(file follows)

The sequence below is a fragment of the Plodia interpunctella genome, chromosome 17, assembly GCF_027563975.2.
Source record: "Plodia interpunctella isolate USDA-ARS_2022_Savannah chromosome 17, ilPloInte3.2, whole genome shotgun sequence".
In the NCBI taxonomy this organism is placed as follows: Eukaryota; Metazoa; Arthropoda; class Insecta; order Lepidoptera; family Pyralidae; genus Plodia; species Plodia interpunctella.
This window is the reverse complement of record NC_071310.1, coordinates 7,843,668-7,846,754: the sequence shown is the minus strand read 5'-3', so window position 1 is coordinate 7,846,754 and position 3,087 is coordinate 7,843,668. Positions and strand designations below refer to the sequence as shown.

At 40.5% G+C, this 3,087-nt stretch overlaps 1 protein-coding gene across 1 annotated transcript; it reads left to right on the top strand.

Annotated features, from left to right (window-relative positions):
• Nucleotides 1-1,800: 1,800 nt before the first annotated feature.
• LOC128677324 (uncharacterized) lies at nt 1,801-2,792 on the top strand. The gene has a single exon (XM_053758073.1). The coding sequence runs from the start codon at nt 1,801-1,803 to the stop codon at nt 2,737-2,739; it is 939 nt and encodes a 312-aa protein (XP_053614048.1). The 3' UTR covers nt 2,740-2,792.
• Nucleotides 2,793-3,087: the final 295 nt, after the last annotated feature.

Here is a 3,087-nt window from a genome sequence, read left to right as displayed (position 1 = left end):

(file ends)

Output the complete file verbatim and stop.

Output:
The sequence below is a fragment of the Plodia interpunctella genome, chromosome 17, assembly GCF_027563975.2.
Source record: "Plodia interpunctella isolate USDA-ARS_2022_Savannah chromosome 17, ilPloInte3.2, whole genome shotgun sequence".
In the NCBI taxonomy this organism is placed as follows: Eukaryota; Metazoa; Arthropoda; class Insecta; order Lepidoptera; family Pyralidae; genus Plodia; species Plodia interpunctella.
This window is the reverse complement of record NC_071310.1, coordinates 7,843,668-7,846,754: the sequence shown is the minus strand read 5'-3', so window position 1 is coordinate 7,846,754 and position 3,087 is coordinate 7,843,668. Positions and strand designations below refer to the sequence as shown.

At 40.5% G+C, this 3,087-nt stretch overlaps 1 protein-coding gene across 1 annotated transcript; it reads left to right on the top strand.

Annotated features, from left to right (window-relative positions):
• Nucleotides 1-1,800: 1,800 nt before the first annotated feature.
• LOC128677324 (uncharacterized) lies at nt 1,801-2,792 on the top strand. The gene has a single exon (XM_053758073.1). The coding sequence runs from the start codon at nt 1,801-1,803 to the stop codon at nt 2,737-2,739; it is 939 nt and encodes a 312-aa protein (XP_053614048.1). The 3' UTR covers nt 2,740-2,792.
• Nucleotides 2,793-3,087: the final 295 nt, after the last annotated feature.

Here is a 3,087-nt window from a genome sequence, read left to right as displayed (position 1 = left end):